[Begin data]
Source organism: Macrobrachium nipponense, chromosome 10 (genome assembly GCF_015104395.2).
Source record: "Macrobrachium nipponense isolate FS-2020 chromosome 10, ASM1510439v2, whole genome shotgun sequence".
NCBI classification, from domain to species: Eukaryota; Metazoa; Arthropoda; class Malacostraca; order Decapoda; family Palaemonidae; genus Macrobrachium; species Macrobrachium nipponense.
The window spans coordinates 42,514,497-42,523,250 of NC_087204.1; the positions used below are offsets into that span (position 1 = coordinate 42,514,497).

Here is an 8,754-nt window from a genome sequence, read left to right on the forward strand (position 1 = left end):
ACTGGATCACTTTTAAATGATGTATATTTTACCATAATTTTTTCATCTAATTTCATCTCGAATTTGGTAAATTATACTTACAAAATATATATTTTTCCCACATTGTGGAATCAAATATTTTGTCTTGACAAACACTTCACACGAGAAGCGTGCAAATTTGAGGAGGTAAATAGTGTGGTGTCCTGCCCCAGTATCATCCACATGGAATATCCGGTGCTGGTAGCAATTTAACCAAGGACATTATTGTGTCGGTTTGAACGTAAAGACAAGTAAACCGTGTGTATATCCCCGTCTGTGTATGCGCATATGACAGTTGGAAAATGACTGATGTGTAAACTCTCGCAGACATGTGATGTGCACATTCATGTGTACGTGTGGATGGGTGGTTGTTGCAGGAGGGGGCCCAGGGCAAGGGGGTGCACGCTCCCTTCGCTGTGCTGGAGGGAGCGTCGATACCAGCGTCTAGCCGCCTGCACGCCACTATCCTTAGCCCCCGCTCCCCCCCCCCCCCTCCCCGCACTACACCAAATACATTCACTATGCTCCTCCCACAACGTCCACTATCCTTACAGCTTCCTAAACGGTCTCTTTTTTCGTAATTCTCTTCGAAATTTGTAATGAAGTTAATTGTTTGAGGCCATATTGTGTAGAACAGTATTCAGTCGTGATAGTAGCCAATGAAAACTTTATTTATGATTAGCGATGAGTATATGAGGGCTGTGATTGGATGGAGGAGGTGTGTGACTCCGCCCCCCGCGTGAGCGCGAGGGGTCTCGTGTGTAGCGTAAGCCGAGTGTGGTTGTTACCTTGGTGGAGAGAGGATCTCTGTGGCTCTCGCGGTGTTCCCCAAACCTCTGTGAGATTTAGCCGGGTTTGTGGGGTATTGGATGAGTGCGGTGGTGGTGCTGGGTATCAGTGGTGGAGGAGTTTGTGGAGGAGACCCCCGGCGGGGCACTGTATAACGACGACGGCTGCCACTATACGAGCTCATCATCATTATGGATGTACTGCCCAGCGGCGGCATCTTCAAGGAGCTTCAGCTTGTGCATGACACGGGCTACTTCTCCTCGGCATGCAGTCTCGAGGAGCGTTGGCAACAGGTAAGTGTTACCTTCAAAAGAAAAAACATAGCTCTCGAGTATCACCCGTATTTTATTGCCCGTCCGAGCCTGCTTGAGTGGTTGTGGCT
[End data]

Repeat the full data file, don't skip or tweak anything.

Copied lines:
Source organism: Macrobrachium nipponense, chromosome 10 (genome assembly GCF_015104395.2).
Source record: "Macrobrachium nipponense isolate FS-2020 chromosome 10, ASM1510439v2, whole genome shotgun sequence".
NCBI classification, from domain to species: Eukaryota; Metazoa; Arthropoda; class Malacostraca; order Decapoda; family Palaemonidae; genus Macrobrachium; species Macrobrachium nipponense.
The window spans coordinates 42,514,497-42,523,250 of NC_087204.1; the positions used below are offsets into that span (position 1 = coordinate 42,514,497).

Here is an 8,754-nt window from a genome sequence, read left to right on the forward strand (position 1 = left end):
ACTGGATCACTTTTAAATGATGTATATTTTACCATAATTTTTTCATCTAATTTCATCTCGAATTTGGTAAATTATACTTACAAAATATATATTTTTCCCACATTGTGGAATCAAATATTTTGTCTTGACAAACACTTCACACGAGAAGCGTGCAAATTTGAGGAGGTAAATAGTGTGGTGTCCTGCCCCAGTATCATCCACATGGAATATCCGGTGCTGGTAGCAATTTAACCAAGGACATTATTGTGTCGGTTTGAACGTAAAGACAAGTAAACCGTGTGTATATCCCCGTCTGTGTATGCGCATATGACAGTTGGAAAATGACTGATGTGTAAACTCTCGCAGACATGTGATGTGCACATTCATGTGTACGTGTGGATGGGTGGTTGTTGCAGGAGGGGGCCCAGGGCAAGGGGGTGCACGCTCCCTTCGCTGTGCTGGAGGGAGCGTCGATACCAGCGTCTAGCCGCCTGCACGCCACTATCCTTAGCCCCCGCTCCCCCCCCCCCCCTCCCCGCACTACACCAAATACATTCACTATGCTCCTCCCACAACGTCCACTATCCTTACAGCTTCCTAAACGGTCTCTTTTTTCGTAATTCTCTTCGAAATTTGTAATGAAGTTAATTGTTTGAGGCCATATTGTGTAGAACAGTATTCAGTCGTGATAGTAGCCAATGAAAACTTTATTTATGATTAGCGATGAGTATATGAGGGCTGTGATTGGATGGAGGAGGTGTGTGACTCCGCCCCCCGCGTGAGCGCGAGGGGTCTCGTGTGTAGCGTAAGCCGAGTGTGGTTGTTACCTTGGTGGAGAGAGGATCTCTGTGGCTCTCGCGGTGTTCCCCAAACCTCTGTGAGATTTAGCCGGGTTTGTGGGGTATTGGATGAGTGCGGTGGTGGTGCTGGGTATCAGTGGTGGAGGAGTTTGTGGAGGAGACCCCCGGCGGGGCACTGTATAACGACGACGGCTGCCACTATACGAGCTCATCATCATTATGGATGTACTGCCCAGCGGCGGCATCTTCAAGGAGCTTCAGCTTGTGCATGACACGGGCTACTTCTCCTCGGCATGCAGTCTCGAGGAGCGTTGGCAACAGGTAAGTGTTACCTTCAAAAGAAAAAACATAGCTCTCGAGTATCACCCGTATTTTATTGCCCGTCCGAGCCTGCTTGAGTGGTTGTGGCT